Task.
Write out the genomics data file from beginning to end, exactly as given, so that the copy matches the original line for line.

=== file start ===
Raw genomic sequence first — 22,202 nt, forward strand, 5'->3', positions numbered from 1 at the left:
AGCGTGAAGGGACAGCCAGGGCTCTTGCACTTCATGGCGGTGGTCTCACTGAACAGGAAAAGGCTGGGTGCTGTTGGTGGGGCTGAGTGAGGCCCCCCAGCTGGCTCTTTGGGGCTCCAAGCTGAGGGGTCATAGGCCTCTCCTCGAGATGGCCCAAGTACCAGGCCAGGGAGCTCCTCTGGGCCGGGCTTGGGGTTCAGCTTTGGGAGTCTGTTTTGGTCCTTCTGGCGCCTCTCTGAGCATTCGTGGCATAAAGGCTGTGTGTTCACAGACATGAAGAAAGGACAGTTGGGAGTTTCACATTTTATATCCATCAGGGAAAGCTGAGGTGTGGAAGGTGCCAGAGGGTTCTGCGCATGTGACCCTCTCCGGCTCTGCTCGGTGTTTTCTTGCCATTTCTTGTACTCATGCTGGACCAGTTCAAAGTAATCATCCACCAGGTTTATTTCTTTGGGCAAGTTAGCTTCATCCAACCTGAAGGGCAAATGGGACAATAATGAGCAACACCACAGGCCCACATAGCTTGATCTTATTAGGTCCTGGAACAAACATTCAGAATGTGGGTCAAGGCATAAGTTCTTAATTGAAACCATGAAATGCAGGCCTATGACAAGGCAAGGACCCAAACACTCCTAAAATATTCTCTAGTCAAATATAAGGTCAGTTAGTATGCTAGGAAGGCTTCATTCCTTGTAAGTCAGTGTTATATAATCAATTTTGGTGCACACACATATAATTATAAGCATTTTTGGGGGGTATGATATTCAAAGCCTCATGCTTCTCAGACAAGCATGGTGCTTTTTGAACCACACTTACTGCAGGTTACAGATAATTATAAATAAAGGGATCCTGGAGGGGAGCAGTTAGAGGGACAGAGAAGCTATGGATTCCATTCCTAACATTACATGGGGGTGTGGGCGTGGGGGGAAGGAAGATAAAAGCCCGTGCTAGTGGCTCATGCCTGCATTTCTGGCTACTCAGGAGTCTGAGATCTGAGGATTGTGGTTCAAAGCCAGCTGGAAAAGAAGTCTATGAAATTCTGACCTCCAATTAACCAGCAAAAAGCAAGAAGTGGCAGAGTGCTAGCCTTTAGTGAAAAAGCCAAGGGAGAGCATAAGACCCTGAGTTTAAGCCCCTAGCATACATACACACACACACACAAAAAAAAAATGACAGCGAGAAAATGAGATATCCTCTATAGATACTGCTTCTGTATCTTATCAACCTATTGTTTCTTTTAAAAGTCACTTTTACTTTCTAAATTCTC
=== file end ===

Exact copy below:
Raw genomic sequence first — 22,202 nt, forward strand, 5'->3', positions numbered from 1 at the left:
AGCGTGAAGGGACAGCCAGGGCTCTTGCACTTCATGGCGGTGGTCTCACTGAACAGGAAAAGGCTGGGTGCTGTTGGTGGGGCTGAGTGAGGCCCCCCAGCTGGCTCTTTGGGGCTCCAAGCTGAGGGGTCATAGGCCTCTCCTCGAGATGGCCCAAGTACCAGGCCAGGGAGCTCCTCTGGGCCGGGCTTGGGGTTCAGCTTTGGGAGTCTGTTTTGGTCCTTCTGGCGCCTCTCTGAGCATTCGTGGCATAAAGGCTGTGTGTTCACAGACATGAAGAAAGGACAGTTGGGAGTTTCACATTTTATATCCATCAGGGAAAGCTGAGGTGTGGAAGGTGCCAGAGGGTTCTGCGCATGTGACCCTCTCCGGCTCTGCTCGGTGTTTTCTTGCCATTTCTTGTACTCATGCTGGACCAGTTCAAAGTAATCATCCACCAGGTTTATTTCTTTGGGCAAGTTAGCTTCATCCAACCTGAAGGGCAAATGGGACAATAATGAGCAACACCACAGGCCCACATAGCTTGATCTTATTAGGTCCTGGAACAAACATTCAGAATGTGGGTCAAGGCATAAGTTCTTAATTGAAACCATGAAATGCAGGCCTATGACAAGGCAAGGACCCAAACACTCCTAAAATATTCTCTAGTCAAATATAAGGTCAGTTAGTATGCTAGGAAGGCTTCATTCCTTGTAAGTCAGTGTTATATAATCAATTTTGGTGCACACACATATAATTATAAGCATTTTTGGGGGGTATGATATTCAAAGCCTCATGCTTCTCAGACAAGCATGGTGCTTTTTGAACCACACTTACTGCAGGTTACAGATAATTATAAATAAAGGGATCCTGGAGGGGAGCAGTTAGAGGGACAGAGAAGCTATGGATTCCATTCCTAACATTACATGGGGGTGTGGGCGTGGGGGGAAGGAAGATAAAAGCCCGTGCTAGTGGCTCATGCCTGCATTTCTGGCTACTCAGGAGTCTGAGATCTGAGGATTGTGGTTCAAAGCCAGCTGGAAAAGAAGTCTATGAAATTCTGACCTCCAATTAACCAGCAAAAAGCAAGAAGTGGCAGAGTGCTAGCCTTTAGTGAAAAAGCCAAGGGAGAGCATAAGACCCTGAGTTTAAGCCCCTAGCATACATACACACACACACACAAAAAAAAAATGACAGCGAGAAAATGAGATATCCTCTATAGATACTGCTTCTGTATCTTATCAACCTATTGTTTCTTTTAAAAGTCACTTTTACTTTCTAAATTCTC